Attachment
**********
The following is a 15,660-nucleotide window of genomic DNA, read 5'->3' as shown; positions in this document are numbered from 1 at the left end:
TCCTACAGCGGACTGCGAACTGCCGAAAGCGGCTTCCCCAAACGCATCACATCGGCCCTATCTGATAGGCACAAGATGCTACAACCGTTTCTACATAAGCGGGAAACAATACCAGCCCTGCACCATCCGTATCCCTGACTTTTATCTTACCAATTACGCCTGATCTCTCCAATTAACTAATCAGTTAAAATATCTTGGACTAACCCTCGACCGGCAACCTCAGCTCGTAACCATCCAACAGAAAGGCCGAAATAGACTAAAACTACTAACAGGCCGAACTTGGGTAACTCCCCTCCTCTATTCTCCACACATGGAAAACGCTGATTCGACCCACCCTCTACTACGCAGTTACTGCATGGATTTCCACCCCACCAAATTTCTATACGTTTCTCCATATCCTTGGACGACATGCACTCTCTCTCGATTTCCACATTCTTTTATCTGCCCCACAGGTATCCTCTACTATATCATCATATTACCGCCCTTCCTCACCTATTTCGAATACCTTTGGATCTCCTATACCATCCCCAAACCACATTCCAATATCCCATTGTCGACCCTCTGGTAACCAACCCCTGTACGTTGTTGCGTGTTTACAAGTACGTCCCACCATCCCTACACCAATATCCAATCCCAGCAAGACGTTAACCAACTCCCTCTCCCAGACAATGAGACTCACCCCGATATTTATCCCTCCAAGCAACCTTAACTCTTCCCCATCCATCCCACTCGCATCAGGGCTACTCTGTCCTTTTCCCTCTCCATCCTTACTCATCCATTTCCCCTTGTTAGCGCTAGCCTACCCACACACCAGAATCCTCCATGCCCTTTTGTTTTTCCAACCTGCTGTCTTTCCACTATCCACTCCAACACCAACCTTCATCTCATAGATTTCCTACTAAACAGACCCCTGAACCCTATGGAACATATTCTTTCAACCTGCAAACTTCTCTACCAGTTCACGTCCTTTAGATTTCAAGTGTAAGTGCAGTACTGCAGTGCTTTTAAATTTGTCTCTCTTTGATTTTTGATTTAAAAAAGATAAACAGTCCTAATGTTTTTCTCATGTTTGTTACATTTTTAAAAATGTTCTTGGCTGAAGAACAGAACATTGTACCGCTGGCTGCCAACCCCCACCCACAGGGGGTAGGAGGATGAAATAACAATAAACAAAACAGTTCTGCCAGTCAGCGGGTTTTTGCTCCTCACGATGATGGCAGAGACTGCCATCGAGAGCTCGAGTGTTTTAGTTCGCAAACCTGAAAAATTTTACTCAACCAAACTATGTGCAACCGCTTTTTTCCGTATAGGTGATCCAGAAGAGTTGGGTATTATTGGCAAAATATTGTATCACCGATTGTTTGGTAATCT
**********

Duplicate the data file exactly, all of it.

The following is a 15,660-nucleotide window of genomic DNA, read 5'->3' as shown; positions in this document are numbered from 1 at the left end:
TCCTACAGCGGACTGCGAACTGCCGAAAGCGGCTTCCCCAAACGCATCACATCGGCCCTATCTGATAGGCACAAGATGCTACAACCGTTTCTACATAAGCGGGAAACAATACCAGCCCTGCACCATCCGTATCCCTGACTTTTATCTTACCAATTACGCCTGATCTCTCCAATTAACTAATCAGTTAAAATATCTTGGACTAACCCTCGACCGGCAACCTCAGCTCGTAACCATCCAACAGAAAGGCCGAAATAGACTAAAACTACTAACAGGCCGAACTTGGGTAACTCCCCTCCTCTATTCTCCACACATGGAAAACGCTGATTCGACCCACCCTCTACTACGCAGTTACTGCATGGATTTCCACCCCACCAAATTTCTATACGTTTCTCCATATCCTTGGACGACATGCACTCTCTCTCGATTTCCACATTCTTTTATCTGCCCCACAGGTATCCTCTACTATATCATCATATTACCGCCCTTCCTCACCTATTTCGAATACCTTTGGATCTCCTATACCATCCCCAAACCACATTCCAATATCCCATTGTCGACCCTCTGGTAACCAACCCCTGTACGTTGTTGCGTGTTTACAAGTACGTCCCACCATCCCTACACCAATATCCAATCCCAGCAAGACGTTAACCAACTCCCTCTCCCAGACAATGAGACTCACCCCGATATTTATCCCTCCAAGCAACCTTAACTCTTCCCCATCCATCCCACTCGCATCAGGGCTACTCTGTCCTTTTCCCTCTCCATCCTTACTCATCCATTTCCCCTTGTTAGCGCTAGCCTACCCACACACCAGAATCCTCCATGCCCTTTTGTTTTTCCAACCTGCTGTCTTTCCACTATCCACTCCAACACCAACCTTCATCTCATAGATTTCCTACTAAACAGACCCCTGAACCCTATGGAACATATTCTTTCAACCTGCAAACTTCTCTACCAGTTCACGTCCTTTAGATTTCAAGTGTAAGTGCAGTACTGCAGTGCTTTTAAATTTGTCTCTCTTTGATTTTTGATTTAAAAAAGATAAACAGTCCTAATGTTTTTCTCATGTTTGTTACATTTTTAAAAATGTTCTTGGCTGAAGAACAGAACATTGTACCGCTGGCTGCCAACCCCCACCCACAGGGGGTAGGAGGATGAAATAACAATAAACAAAACAGTTCTGCCAGTCAGCGGGTTTTTGCTCCTCACGATGATGGCAGAGACTGCCATCGAGAGCTCGAGTGTTTTAGTTCGCAAACCTGAAAAATTTTACTCAACCAAACTATGTGCAACCGCTTTTTTCCGTATAGGTGATCCAGAAGAGTTGGGTATTATTGGCAAAATATTGTATCACCGATTGTTTGGTAATCT